Four Research Projects Receive Foundation Funding
March 21, 2018 —
Dr John Waddell, chairman of the AASV Foundation, announced the selection of four research proposals for funding during the foundation's annual luncheon on March 4 in San Diego, California. The foundation granted a total of $60,000 to support efforts by researchers at Iowa State University and the University of Minnesota.
A $30,000 grant was awarded to fund the project "Refining PRRSV classification system and sequencing reports to better characterize genetic diversity and relatedness of PRRSV," to be carried out by Dr Jianqiang Zhang and co-investigators at Iowa State University. The study will analyze an ISU Veterinary Diagnostic Laboratory dataset of 37,345 PRRSV-2 (North American type) ORF5 sequences spanning 2000 - 2017, in order to refine a previously described lineage classification system. The resulting, thorough phylogenetic lineage classification system will 1) help describe genetic diversity and relatedness of PRRSV-2 in the U.S, 2) improve sequence reports of diagnostic cases, and 3) determine the prevalence and geographic distribution of PRRSV-2 in the U.S in regards to lineages and RFLP patterns. It is hoped that the classification system will provide a basis for further characterization of the antigenic relationship and cross-protection between different PRRSV-2 lineages in future studies.
Dr Daniel Linhares and various co-investigators at Iowa State University received funding for two separate projects. The foundation awarded $12,582 for Dr Linhares' proposal to study "the effect of attenuated PRRSV mass vaccination on subsequent downstream mortality." The goal of the project is to assess the impact of quarterly MLV mass vaccination of PRRSV-stable breeding herds on grow-to-finish mortality using natural experiments under field conditions. The results will provide information to help swine veterinarians make better informed decisions regarding the use of PRRSV MLV vaccine and other interventions in the sow herd to reduce wean-to-market mortality.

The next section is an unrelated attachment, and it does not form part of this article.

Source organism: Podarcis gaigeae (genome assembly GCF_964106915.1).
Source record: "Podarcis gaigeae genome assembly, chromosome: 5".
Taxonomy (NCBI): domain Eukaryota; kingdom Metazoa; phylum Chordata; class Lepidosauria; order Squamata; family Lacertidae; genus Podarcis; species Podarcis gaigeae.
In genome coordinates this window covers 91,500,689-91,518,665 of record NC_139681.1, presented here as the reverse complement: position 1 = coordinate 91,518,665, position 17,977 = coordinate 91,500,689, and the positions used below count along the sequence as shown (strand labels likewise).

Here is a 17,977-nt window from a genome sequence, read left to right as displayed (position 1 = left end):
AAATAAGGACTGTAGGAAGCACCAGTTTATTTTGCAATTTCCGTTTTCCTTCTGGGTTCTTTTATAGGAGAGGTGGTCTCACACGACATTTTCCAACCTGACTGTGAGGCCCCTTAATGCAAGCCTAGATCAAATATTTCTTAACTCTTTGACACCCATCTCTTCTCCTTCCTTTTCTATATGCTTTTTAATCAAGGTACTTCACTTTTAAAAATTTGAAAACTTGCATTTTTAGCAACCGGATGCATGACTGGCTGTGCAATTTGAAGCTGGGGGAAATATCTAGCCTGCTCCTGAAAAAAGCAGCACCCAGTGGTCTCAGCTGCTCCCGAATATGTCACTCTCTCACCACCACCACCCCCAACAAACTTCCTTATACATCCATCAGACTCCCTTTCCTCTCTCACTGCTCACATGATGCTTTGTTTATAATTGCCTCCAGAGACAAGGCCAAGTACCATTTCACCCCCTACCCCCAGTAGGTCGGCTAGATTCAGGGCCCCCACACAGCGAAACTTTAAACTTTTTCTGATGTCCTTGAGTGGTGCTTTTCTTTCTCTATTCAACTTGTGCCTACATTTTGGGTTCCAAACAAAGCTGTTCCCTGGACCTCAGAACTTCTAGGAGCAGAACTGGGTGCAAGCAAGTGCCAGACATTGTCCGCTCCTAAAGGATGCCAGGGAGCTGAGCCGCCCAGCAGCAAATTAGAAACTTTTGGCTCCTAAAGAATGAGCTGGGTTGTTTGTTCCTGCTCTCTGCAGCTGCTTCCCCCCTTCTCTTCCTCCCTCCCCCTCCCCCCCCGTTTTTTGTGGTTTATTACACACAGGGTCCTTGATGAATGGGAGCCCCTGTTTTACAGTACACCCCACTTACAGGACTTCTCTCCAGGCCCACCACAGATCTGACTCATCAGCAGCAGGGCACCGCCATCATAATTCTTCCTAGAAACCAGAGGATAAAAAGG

The foundation granted an additional $8,418 to carry out Linhares' second proposal, "Monitoring ISU VDL data for signs of emerging diseases." This project will develop and incorporate analytical tools for the automated detection of significant changes in test results of major swine pathogens, allowing early identification of disease threats affecting swine.
Dr Perle Boyer at the University of Minnesota received a grant of $9000 to fund her proposal to develop day-1 competencies for swine veterinary graduates. The project will be carried out by a faculty task force at the University of Minnesota, with input by swine practitioners from across the US and Canada. The resulting prioritized list of skills will be published and shared with other colleges of veterinary medicine, and made available to veterinary students at the AASV annual meeting and on the AASV website.
Dr Nathan Winkelman chaired the scientific subcommittee responsible for reviewing and scoring the proposals received for consideration, and he joins the foundation in thanking Drs John Baker, Tim Blackwell, Peggy Anne Hawkins, Martin Mohr, and Jerry Torrison for their service on the subcommittee.
An overview of past and current projects funded by the foundation is available at https://www.aasv.org/foundation/research.htm. The foundation will issue its next call for research proposals in the fall of 2018.
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